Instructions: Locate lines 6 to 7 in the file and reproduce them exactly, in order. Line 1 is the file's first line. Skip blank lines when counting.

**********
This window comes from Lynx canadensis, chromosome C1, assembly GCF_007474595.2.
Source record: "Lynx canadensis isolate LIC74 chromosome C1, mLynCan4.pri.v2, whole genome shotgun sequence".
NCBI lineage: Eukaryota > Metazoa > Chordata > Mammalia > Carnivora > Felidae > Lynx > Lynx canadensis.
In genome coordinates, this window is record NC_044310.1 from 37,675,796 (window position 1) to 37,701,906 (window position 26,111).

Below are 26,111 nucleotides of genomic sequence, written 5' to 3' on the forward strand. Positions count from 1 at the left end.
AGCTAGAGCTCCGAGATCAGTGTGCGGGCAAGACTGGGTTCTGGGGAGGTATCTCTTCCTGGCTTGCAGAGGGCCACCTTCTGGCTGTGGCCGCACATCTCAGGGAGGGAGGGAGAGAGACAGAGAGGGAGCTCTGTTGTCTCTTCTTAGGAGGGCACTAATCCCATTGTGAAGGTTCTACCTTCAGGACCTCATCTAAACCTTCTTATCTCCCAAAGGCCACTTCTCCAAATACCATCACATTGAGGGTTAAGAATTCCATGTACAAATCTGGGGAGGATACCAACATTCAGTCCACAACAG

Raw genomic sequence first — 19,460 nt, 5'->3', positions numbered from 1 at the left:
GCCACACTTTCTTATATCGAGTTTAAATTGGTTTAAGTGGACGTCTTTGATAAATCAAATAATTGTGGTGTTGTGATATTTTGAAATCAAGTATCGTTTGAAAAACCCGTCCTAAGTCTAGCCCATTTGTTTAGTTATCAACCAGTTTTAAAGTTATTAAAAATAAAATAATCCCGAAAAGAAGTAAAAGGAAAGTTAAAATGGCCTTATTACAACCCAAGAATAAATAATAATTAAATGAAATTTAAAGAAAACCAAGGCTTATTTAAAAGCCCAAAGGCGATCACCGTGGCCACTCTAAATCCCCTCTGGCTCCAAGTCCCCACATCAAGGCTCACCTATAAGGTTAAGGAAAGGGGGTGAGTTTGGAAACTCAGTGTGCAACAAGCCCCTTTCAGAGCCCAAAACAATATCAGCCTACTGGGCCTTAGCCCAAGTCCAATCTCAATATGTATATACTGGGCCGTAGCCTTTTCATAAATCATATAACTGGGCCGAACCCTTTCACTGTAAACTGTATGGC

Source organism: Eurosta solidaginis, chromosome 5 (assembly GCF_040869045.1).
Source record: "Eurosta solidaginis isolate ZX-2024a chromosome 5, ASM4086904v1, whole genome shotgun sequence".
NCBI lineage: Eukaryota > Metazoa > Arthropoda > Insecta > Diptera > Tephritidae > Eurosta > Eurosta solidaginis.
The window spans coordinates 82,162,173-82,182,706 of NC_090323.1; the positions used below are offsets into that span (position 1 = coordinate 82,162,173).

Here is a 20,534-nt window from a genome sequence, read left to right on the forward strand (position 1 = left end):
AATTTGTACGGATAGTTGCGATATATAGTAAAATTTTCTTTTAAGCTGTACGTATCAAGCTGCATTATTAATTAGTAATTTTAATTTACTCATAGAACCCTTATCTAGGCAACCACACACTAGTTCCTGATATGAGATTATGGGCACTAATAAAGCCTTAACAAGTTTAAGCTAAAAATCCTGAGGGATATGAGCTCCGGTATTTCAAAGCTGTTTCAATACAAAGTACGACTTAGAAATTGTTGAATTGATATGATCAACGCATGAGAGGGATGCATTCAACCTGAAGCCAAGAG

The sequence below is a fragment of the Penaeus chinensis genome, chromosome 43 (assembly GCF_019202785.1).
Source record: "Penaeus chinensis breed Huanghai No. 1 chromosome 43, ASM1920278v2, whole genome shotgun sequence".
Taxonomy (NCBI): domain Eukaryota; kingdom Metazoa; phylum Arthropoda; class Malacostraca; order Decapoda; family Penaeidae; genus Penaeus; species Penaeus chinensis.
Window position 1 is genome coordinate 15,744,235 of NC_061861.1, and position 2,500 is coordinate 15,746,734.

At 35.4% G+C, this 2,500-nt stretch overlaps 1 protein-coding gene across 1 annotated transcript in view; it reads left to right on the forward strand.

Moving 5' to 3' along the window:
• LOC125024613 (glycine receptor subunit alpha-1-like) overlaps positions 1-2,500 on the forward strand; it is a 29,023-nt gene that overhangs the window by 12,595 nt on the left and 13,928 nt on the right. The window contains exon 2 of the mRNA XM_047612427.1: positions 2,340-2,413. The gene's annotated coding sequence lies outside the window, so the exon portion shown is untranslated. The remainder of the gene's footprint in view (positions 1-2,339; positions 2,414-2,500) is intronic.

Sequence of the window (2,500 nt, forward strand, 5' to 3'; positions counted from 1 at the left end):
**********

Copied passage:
AGCTAGAGCTCCGAGATCAGTGTGCGGGCAAGACTGGGTTCTGGGGAGGTATCTCTTCCTGGCTTGCAGAGGGCCACCTTCTGGCTGTGGCCGCACATCTCAGGGAGGGAGGGAGAGAGACAGAGAGGGAGCTCTGTTGTCTCTTCTTAGGAGGGCACTAATCCCATTGTGAAGGTTCTACCTTCAGGACCTCATCTAAACCTTCTTATCTCCCAAAGGCCACTTCTCCAAATACCATCACATTGAGGGTTAAGAATTCCATGTACAAATCTGGGGAGGATACCAACATTCAGTCCACAACAG

Raw genomic sequence first — 19,460 nt, 5'->3', positions numbered from 1 at the left: